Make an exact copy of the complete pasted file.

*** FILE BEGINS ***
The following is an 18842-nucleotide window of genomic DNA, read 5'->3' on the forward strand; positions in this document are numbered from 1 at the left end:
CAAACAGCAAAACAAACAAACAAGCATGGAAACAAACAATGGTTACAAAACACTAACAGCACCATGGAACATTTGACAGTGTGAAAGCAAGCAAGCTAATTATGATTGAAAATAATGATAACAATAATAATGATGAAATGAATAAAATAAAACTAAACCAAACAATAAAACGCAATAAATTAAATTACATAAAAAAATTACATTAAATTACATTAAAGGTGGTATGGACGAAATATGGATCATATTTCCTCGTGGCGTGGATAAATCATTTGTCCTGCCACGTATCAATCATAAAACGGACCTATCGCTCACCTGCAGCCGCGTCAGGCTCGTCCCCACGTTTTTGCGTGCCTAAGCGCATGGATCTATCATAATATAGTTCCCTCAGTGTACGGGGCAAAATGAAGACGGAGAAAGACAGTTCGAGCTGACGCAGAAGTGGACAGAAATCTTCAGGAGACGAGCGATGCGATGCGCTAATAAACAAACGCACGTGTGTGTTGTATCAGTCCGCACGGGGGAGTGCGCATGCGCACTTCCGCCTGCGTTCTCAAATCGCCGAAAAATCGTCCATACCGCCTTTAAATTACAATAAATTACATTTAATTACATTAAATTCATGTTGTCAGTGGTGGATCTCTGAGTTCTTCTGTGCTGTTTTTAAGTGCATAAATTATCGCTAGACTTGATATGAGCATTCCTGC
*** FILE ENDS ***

The following is an 18842-nucleotide window of genomic DNA, read 5'->3' on the forward strand; positions in this document are numbered from 1 at the left end:
CAAACAGCAAAACAAACAAACAAGCATGGAAACAAACAATGGTTACAAAACACTAACAGCACCATGGAACATTTGACAGTGTGAAAGCAAGCAAGCTAATTATGATTGAAAATAATGATAACAATAATAATGATGAAATGAATAAAATAAAACTAAACCAAACAATAAAACGCAATAAATTAAATTACATAAAAAAATTACATTAAATTACATTAAAGGTGGTATGGACGAAATATGGATCATATTTCCTCGTGGCGTGGATAAATCATTTGTCCTGCCACGTATCAATCATAAAACGGACCTATCGCTCACCTGCAGCCGCGTCAGGCTCGTCCCCACGTTTTTGCGTGCCTAAGCGCATGGATCTATCATAATATAGTTCCCTCAGTGTACGGGGCAAAATGAAGACGGAGAAAGACAGTTCGAGCTGACGCAGAAGTGGACAGAAATCTTCAGGAGACGAGCGATGCGATGCGCTAATAAACAAACGCACGTGTGTGTTGTATCAGTCCGCACGGGGGAGTGCGCATGCGCACTTCCGCCTGCGTTCTCAAATCGCCGAAAAATCGTCCATACCGCCTTTAAATTACAATAAATTACATTTAATTACATTAAATTCATGTTGTCAGTGGTGGATCTCTGAGTTCTTCTGTGCTGTTTTTAAGTGCATAAATTATCGCTAGACTTGATATGAGCATTCCTGC